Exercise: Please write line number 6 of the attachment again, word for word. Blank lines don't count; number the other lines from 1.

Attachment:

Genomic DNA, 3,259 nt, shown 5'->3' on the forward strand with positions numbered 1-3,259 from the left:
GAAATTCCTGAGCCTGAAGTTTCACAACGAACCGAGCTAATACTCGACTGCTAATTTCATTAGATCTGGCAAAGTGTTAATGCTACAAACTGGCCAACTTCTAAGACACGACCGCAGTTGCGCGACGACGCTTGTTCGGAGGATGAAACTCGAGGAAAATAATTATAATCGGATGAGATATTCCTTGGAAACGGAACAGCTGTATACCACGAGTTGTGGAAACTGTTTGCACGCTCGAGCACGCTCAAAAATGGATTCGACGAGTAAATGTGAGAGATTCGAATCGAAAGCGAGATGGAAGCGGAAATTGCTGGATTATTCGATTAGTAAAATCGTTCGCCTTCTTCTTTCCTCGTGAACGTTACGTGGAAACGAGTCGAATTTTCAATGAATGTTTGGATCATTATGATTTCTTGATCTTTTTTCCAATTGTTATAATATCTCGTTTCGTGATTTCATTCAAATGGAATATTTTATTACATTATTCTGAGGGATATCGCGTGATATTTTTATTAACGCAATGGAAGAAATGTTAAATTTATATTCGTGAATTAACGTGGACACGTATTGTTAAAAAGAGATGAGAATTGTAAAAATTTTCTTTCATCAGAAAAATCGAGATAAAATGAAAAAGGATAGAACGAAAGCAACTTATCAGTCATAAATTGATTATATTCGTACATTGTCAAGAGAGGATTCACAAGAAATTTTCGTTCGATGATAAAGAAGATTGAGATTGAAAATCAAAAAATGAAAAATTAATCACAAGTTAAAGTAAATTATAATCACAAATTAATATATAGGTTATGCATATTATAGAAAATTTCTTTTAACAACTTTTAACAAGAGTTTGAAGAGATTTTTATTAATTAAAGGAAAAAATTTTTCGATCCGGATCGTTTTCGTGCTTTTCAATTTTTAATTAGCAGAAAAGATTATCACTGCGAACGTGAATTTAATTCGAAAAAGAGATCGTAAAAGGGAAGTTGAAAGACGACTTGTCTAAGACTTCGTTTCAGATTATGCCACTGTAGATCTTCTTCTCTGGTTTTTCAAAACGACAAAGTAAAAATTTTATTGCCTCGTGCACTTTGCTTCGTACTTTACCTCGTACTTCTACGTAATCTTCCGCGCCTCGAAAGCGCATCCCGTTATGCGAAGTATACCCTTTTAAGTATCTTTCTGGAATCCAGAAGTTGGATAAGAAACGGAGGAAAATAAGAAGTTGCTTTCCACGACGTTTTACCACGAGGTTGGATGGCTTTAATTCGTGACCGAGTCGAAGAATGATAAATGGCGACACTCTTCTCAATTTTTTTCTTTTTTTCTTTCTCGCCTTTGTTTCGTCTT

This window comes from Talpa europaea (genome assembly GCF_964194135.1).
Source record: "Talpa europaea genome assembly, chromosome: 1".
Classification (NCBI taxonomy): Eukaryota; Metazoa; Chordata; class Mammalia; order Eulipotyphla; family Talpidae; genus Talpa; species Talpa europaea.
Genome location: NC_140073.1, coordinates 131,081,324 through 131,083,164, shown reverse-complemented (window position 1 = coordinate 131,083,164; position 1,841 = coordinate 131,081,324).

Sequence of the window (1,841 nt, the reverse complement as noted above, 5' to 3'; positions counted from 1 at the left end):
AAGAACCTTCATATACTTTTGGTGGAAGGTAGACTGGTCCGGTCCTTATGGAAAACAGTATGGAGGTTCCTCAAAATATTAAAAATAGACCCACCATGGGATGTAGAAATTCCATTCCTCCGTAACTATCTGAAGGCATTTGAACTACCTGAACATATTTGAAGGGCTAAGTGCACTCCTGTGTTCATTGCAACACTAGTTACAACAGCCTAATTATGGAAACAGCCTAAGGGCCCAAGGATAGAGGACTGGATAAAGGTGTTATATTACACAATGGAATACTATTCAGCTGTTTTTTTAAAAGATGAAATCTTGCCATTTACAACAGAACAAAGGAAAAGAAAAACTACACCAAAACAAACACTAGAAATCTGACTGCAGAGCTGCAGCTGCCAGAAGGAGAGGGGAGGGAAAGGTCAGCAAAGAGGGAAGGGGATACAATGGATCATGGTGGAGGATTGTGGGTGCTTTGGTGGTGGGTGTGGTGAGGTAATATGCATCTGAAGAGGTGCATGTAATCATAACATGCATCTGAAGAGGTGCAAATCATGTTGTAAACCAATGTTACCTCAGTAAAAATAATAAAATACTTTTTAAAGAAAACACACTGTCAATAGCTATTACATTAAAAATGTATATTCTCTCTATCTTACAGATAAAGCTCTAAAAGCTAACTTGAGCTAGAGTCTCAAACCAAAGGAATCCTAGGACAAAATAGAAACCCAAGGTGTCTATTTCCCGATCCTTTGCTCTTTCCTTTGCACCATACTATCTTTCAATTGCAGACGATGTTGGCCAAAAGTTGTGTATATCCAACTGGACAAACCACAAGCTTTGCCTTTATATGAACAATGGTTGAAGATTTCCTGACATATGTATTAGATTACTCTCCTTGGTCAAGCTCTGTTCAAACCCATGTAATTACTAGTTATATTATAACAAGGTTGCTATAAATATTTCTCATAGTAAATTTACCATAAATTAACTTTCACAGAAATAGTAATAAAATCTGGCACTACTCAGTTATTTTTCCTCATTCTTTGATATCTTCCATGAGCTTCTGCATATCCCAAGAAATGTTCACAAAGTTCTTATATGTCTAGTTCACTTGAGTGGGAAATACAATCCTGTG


Genome location: NC_140073.1, coordinates 131,081,324 through 131,083,164, shown reverse-complemented (window position 1 = coordinate 131,083,164; position 1,841 = coordinate 131,081,324).